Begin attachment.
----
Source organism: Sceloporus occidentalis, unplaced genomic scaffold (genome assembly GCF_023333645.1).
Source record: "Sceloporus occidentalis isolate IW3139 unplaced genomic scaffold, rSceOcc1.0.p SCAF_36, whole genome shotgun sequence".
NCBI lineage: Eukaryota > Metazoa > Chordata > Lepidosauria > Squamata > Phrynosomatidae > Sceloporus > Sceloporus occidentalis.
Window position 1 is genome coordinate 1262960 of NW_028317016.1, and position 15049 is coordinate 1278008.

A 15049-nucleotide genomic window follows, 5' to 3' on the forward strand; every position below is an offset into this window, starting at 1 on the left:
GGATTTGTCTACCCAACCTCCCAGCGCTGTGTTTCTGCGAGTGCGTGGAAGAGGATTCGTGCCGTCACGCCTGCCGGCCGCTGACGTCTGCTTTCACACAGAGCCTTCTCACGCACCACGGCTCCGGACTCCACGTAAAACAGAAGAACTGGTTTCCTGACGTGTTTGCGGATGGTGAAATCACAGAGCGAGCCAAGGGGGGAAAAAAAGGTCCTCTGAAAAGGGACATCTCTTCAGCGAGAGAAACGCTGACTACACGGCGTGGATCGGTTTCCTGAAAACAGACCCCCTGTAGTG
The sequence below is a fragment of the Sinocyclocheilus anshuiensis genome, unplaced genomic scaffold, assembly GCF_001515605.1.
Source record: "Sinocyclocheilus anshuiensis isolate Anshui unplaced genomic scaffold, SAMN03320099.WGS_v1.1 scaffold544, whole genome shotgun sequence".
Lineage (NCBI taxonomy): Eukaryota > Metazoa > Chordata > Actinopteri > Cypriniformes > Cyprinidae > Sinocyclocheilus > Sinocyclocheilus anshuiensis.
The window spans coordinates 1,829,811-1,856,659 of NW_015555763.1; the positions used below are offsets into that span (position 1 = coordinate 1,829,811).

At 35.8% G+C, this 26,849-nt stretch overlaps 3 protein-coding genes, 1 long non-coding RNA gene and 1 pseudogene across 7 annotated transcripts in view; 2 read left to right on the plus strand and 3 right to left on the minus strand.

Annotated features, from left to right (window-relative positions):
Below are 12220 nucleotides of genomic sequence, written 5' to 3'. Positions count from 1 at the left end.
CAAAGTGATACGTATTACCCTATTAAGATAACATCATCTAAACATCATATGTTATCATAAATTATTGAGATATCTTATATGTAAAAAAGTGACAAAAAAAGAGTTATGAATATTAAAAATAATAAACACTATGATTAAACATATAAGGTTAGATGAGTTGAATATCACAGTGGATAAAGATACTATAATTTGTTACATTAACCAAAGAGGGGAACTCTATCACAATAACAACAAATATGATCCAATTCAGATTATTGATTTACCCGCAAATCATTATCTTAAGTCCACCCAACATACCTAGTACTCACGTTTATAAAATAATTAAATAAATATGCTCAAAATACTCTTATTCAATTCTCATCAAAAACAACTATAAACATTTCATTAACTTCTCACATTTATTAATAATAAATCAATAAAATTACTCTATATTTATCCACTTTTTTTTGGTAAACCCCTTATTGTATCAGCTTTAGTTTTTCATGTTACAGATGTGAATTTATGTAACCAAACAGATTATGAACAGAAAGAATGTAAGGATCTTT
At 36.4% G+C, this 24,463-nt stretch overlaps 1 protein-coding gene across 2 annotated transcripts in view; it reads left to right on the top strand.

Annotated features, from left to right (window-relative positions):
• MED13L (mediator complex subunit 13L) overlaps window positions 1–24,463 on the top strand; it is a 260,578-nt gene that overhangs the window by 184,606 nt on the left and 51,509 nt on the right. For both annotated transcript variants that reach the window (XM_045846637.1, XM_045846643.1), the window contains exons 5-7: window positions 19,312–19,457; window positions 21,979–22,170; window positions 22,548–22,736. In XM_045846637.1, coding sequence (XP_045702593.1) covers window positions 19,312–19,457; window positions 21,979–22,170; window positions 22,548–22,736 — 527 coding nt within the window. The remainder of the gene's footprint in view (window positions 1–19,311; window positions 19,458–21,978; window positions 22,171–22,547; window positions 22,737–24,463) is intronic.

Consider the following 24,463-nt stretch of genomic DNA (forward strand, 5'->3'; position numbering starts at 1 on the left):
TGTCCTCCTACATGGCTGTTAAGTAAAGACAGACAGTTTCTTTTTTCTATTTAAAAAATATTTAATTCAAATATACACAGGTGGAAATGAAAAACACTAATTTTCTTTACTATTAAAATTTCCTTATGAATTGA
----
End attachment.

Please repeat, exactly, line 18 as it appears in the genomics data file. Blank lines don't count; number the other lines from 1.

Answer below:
Consider the following 24,463-nt stretch of genomic DNA (forward strand, 5'->3'; position numbering starts at 1 on the left):